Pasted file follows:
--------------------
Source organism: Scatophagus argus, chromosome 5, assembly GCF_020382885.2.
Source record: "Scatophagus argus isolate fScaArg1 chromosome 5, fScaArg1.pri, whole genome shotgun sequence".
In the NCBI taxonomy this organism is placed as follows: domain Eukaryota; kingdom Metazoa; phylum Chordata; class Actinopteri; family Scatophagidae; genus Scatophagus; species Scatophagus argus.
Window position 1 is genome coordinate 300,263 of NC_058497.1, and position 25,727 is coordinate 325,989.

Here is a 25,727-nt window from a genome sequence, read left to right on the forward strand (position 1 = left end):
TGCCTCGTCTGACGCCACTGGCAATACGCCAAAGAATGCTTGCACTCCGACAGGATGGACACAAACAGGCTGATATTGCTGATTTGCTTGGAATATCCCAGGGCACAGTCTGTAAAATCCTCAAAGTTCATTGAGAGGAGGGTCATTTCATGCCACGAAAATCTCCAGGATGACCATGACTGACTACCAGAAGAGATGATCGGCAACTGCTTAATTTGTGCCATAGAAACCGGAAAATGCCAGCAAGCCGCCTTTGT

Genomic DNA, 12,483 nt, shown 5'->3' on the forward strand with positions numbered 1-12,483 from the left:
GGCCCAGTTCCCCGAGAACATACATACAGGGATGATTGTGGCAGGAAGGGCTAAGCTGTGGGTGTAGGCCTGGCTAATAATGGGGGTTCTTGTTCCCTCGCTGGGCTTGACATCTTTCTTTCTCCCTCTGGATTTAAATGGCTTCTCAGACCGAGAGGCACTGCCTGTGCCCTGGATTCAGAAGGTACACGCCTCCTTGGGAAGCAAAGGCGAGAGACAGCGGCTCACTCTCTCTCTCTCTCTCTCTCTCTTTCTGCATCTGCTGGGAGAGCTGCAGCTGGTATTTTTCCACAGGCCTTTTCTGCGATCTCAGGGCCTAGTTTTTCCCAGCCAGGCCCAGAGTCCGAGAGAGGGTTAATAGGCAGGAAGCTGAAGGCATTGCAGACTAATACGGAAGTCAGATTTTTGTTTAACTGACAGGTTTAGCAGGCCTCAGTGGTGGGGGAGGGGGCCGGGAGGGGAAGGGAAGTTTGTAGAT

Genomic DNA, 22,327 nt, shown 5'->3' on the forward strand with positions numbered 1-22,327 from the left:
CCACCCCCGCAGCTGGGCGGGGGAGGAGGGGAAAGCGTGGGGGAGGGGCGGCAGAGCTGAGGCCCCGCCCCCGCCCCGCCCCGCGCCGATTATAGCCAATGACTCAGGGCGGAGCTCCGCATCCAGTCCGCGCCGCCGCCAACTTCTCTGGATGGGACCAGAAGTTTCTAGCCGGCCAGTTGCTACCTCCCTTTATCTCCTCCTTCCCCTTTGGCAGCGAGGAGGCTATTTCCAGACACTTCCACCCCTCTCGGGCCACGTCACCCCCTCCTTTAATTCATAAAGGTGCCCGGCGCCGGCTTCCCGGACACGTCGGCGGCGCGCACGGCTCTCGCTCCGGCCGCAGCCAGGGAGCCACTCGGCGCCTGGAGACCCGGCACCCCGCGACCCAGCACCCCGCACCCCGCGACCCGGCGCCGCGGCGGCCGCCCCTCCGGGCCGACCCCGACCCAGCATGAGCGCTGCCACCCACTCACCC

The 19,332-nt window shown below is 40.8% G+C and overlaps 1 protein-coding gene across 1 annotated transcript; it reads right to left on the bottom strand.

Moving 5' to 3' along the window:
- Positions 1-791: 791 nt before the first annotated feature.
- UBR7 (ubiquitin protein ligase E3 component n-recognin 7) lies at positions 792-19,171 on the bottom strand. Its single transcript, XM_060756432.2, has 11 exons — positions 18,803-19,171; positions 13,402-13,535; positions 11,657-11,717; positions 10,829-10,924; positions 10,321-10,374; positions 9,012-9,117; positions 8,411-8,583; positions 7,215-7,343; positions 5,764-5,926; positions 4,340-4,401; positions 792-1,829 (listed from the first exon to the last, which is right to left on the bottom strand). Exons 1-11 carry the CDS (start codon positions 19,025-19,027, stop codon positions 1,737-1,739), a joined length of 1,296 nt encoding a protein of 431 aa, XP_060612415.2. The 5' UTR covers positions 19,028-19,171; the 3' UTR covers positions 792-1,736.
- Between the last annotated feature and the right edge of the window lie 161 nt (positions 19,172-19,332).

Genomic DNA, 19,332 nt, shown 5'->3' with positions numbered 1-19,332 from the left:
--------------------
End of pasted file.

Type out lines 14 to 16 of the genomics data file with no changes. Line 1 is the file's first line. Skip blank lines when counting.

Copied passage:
- UBR7 (ubiquitin protein ligase E3 component n-recognin 7) lies at positions 792-19,171 on the bottom strand. Its single transcript, XM_060756432.2, has 11 exons — positions 18,803-19,171; positions 13,402-13,535; positions 11,657-11,717; positions 10,829-10,924; positions 10,321-10,374; positions 9,012-9,117; positions 8,411-8,583; positions 7,215-7,343; positions 5,764-5,926; positions 4,340-4,401; positions 792-1,829 (listed from the first exon to the last, which is right to left on the bottom strand). Exons 1-11 carry the CDS (start codon positions 19,025-19,027, stop codon positions 1,737-1,739), a joined length of 1,296 nt encoding a protein of 431 aa, XP_060612415.2. The 5' UTR covers positions 19,028-19,171; the 3' UTR covers positions 792-1,736.
- Between the last annotated feature and the right edge of the window lie 161 nt (positions 19,172-19,332).

Genomic DNA, 19,332 nt, shown 5'->3' with positions numbered 1-19,332 from the left: